Dr Joseph Zabinski Discusses Challenges in Identifying Patients With GPP


Joseph Zabinski, PhD, MEM, vice president, head of commercial strategy and AI, OM1, addresses challenges in identifying patients with generalized pustular psoriasis (GPP) and how artificial intelligence (AI) can help alleviate these concerns.

Artificial intelligence (AI) has the capability to close gaps in care by reducing delays in diagnoses among patients with generalized pustular psoriasis (GPP), according to Joseph Zabinski, PhD, MEM, vice president, head of commercial strategy and AI, OM1.


Are there any specific challenges when identifying patients with GPP, considering the diverse presentation and severity of symptoms often seen in this patient population?

Yeah, the challenges with GPP; there are several. One is the similarity of the disease in some of its manifestations to other, often more common dermatologic conditions. As you mentioned, there is heterogeneity in the presentation and manifestation. GPP can manifest in these flare eruptions, but what triggers those can be different among different patients. Sometimes there's not an obvious trigger at all. And all that heterogeneity makes the picture cloudier when you look at it from a human eye or a human lens.

The nice thing with AI is it's able to sort through some of the noise in those data and say, "Under the surface, there are still common patterns that are shared amongst these patients." And they look different than they do in hidradenitis suppurativa (HS) or in other dermatologic conditions, where we might also be asking questions about diagnosis. And I have found in practice, that the AI systems are not super confused when it comes to GPP. They're able to isolate and elevate those at much greater likelihood in GPP quite well. So, it's quite a good application, I think.

Can you discuss the potential long-term implications and benefits of integrating AI technology into clinical practice for identifying patients with GPP?

As I was describing, right now, [in] this state of the world, there's often a significant, years-long delay between patients' first manifestation of symptoms and when they get a correct diagnosis. It's only that diagnosis that will let them have access to effective treatment. If the doctor doesn't know that they have this condition, they're not going to be able to connect the patient to the appropriate treatment.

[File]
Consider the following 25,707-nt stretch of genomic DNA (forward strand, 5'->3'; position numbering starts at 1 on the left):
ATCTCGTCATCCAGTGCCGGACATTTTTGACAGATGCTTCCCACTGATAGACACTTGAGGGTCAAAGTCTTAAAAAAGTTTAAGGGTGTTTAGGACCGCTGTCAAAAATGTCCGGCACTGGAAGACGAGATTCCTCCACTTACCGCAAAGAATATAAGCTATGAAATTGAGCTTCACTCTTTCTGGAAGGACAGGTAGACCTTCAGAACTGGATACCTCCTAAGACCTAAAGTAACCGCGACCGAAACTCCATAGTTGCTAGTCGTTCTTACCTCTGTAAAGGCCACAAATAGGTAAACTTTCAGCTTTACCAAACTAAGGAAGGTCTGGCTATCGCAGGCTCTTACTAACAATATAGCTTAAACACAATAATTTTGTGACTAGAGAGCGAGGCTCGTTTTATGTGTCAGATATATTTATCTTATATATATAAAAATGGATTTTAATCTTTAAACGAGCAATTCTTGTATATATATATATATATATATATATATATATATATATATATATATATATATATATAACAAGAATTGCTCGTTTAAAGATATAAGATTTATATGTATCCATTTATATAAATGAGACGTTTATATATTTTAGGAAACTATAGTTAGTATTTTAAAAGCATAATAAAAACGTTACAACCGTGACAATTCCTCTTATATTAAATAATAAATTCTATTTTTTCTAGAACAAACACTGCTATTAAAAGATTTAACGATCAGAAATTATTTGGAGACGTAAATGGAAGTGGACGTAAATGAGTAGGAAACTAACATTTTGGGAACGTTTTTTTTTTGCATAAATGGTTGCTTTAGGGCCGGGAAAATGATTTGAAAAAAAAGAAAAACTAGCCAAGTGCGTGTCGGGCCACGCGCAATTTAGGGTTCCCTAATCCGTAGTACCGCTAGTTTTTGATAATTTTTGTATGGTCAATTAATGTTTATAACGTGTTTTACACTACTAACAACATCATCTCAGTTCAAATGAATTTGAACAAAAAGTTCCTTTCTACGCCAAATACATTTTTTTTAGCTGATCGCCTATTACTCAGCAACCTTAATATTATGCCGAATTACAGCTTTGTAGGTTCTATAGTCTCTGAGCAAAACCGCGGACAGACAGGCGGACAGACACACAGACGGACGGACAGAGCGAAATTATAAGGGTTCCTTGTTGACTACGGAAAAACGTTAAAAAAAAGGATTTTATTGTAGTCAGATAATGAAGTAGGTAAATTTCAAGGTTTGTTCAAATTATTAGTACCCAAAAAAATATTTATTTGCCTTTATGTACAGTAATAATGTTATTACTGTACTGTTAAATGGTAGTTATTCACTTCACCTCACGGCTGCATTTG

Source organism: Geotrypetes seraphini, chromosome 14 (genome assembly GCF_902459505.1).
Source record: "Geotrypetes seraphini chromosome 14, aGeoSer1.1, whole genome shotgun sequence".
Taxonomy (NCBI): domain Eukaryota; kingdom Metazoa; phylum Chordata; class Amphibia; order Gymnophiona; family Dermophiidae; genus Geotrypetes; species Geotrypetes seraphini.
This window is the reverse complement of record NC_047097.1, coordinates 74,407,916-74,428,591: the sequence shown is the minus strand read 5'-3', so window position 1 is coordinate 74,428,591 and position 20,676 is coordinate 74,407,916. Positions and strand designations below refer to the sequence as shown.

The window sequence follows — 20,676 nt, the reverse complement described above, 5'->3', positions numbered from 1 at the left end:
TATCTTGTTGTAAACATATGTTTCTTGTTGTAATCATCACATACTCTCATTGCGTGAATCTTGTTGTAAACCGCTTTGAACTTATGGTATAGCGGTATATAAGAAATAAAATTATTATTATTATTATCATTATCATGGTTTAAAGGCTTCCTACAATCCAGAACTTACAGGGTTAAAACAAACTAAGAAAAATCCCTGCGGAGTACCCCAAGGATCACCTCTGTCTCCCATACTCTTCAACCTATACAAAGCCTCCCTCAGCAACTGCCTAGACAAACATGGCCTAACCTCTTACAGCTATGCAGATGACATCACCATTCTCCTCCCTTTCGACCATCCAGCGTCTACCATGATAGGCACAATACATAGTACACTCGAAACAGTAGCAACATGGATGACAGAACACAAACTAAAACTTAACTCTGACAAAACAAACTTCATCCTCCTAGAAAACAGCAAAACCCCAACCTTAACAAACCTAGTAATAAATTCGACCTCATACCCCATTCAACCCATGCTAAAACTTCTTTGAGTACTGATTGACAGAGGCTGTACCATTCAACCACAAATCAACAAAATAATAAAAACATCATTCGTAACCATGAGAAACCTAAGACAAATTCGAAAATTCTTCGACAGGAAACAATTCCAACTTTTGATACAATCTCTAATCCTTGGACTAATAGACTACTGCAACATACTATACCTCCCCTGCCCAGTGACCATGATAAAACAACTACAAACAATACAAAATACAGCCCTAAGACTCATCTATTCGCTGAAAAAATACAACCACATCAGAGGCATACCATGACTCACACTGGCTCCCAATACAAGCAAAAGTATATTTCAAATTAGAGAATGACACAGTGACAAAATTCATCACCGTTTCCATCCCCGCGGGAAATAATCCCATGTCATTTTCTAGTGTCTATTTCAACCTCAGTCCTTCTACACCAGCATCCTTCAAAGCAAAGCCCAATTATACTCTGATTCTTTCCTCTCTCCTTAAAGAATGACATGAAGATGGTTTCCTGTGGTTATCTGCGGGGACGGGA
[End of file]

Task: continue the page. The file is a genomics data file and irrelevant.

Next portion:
What I would love to see, I don't think [in] the immediate future, but perhaps in the medium-term future, is exactly as you said: the integration of tools like our patient finder, our version of this with AI, to read patient data and highlight those at risk, so that they can get diagnosed and treated much more quickly. The reason integrating this is important is because we don't want AI tools to blow up workflows and blow up how clinicians interact with patients. We want them to be seamlessly running behind the scenes, in a regulated and careful way, that just helps us to close gaps around who is experiencing what and who is at elevated risk of what. The ideal state there is to say as soon as we have some good evidence that a patient is sort of bending in an arc towards GPP. They can get the care that they need and get diagnosed quickly [but] doesn't mean that they're magically going to get diagnosed immediately. But if we can reduce that years-long delay in diagnosis substantially, if we can reduce the odysseys patients go through, misdiagnosis into other conditions, that can make quite a dramatic difference. Having this kind of technology integrated into EMRs [emergency medical records] [that’s] familiar to providers is the way to make that happen.

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